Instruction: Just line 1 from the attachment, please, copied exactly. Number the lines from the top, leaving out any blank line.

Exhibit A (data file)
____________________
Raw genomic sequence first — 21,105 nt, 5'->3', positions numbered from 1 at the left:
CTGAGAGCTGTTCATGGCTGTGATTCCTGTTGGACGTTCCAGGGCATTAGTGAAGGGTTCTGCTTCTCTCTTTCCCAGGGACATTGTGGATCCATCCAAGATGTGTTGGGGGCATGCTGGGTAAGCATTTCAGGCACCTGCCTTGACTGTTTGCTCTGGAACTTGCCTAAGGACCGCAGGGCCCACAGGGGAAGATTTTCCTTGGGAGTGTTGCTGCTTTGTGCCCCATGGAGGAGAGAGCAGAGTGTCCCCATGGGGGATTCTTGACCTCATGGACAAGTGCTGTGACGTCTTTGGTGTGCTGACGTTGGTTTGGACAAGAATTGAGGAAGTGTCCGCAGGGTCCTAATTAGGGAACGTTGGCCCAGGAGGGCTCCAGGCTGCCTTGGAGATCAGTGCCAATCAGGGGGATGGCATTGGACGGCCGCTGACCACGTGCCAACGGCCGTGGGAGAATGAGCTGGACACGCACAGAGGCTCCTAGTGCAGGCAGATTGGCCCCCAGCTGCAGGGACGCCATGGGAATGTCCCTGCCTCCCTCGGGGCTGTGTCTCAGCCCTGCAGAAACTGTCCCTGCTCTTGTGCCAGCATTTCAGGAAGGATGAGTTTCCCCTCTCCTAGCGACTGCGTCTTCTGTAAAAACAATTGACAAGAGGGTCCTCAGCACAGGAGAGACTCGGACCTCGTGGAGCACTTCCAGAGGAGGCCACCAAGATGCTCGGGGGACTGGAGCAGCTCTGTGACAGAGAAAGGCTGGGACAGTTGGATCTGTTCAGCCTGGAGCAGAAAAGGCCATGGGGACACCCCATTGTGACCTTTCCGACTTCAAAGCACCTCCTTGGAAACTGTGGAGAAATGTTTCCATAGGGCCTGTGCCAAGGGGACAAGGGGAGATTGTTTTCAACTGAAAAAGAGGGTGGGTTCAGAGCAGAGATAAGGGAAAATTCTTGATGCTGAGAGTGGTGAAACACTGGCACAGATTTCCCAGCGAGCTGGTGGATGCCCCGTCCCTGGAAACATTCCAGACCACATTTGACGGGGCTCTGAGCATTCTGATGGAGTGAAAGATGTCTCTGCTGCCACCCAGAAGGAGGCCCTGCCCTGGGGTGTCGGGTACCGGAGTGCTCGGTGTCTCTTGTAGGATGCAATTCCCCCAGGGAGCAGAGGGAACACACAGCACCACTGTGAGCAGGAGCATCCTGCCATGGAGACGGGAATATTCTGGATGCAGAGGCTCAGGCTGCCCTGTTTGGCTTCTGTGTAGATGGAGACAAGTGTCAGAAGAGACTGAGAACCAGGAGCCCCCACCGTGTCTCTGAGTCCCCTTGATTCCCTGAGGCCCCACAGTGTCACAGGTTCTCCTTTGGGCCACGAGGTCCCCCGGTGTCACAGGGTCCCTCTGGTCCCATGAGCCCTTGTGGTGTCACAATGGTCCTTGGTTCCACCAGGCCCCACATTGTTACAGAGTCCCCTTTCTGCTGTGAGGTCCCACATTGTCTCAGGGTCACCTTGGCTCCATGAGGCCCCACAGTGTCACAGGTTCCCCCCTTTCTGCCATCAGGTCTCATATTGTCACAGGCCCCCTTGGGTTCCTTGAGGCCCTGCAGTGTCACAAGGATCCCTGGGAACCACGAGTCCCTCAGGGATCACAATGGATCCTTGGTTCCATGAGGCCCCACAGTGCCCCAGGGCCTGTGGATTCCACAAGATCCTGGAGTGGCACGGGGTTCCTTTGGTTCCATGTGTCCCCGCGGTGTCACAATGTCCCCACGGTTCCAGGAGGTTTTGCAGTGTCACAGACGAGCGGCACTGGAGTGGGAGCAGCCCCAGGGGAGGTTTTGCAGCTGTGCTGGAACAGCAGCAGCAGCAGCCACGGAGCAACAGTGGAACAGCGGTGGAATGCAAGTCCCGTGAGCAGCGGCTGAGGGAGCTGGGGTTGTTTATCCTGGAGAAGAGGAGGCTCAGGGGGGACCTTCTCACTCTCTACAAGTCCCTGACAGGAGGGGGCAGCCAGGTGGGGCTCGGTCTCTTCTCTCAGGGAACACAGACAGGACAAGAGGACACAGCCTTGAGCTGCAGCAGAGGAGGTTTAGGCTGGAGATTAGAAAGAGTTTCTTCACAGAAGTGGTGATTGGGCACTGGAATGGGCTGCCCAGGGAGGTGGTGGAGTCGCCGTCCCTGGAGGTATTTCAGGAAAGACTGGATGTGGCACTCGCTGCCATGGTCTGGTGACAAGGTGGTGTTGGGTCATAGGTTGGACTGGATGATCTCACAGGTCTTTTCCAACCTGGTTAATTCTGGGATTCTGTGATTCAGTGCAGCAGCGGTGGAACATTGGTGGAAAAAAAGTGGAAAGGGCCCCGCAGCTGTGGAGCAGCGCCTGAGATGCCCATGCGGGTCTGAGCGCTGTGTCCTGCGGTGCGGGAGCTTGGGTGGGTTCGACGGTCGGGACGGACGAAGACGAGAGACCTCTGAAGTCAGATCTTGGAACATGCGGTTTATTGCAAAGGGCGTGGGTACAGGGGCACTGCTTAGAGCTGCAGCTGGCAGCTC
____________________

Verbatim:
Raw genomic sequence first — 21,105 nt, 5'->3', positions numbered from 1 at the left: